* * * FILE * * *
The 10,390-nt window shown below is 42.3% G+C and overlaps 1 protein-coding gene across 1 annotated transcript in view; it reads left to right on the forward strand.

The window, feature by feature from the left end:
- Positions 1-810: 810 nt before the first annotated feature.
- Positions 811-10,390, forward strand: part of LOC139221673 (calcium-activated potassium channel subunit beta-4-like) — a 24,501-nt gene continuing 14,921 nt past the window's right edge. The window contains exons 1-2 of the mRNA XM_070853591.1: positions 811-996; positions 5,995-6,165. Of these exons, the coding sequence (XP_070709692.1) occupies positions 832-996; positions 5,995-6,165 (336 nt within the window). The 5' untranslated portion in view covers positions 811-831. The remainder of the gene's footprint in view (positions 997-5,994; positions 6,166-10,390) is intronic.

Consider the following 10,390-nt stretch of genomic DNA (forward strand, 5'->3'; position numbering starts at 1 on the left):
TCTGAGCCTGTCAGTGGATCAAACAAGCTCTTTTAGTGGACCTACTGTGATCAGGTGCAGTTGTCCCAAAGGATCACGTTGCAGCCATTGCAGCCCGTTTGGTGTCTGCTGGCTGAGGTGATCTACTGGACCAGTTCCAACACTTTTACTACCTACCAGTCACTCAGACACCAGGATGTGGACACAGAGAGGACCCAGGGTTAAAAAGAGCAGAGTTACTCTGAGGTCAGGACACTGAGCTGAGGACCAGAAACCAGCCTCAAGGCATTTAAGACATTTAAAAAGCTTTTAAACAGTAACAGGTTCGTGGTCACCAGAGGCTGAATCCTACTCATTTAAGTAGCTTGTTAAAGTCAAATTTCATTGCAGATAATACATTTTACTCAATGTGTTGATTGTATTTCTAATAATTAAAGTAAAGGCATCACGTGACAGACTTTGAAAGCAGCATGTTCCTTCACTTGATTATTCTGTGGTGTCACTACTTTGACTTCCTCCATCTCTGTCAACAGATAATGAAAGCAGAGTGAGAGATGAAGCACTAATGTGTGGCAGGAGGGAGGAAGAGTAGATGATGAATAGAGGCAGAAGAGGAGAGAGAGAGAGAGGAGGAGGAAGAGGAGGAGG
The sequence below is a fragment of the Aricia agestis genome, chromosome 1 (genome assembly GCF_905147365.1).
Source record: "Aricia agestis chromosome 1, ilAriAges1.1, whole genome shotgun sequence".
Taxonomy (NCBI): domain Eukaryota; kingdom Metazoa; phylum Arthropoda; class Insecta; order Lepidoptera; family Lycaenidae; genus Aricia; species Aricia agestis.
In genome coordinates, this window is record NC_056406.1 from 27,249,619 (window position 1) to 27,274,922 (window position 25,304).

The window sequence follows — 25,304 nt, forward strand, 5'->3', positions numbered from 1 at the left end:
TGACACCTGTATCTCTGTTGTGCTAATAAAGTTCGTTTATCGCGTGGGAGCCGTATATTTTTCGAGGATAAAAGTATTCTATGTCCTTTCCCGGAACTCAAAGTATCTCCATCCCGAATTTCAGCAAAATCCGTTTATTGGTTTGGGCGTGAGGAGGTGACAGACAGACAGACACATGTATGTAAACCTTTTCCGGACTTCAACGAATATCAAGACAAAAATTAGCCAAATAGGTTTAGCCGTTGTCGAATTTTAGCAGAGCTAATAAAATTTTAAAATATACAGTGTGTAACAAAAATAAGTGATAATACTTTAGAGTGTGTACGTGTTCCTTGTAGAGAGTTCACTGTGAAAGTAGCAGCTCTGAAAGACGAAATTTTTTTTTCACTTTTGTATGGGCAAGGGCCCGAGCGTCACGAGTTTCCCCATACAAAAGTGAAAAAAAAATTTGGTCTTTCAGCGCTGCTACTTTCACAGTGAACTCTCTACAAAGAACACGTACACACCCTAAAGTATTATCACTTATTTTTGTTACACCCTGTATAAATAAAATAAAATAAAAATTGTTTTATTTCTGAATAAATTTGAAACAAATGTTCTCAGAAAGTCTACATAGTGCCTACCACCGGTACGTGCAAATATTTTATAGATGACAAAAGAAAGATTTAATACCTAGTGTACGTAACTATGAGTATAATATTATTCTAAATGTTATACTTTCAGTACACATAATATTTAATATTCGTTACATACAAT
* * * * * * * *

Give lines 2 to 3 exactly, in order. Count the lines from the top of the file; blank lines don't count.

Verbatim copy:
The window, feature by feature from the left end:
- Positions 1-810: 810 nt before the first annotated feature.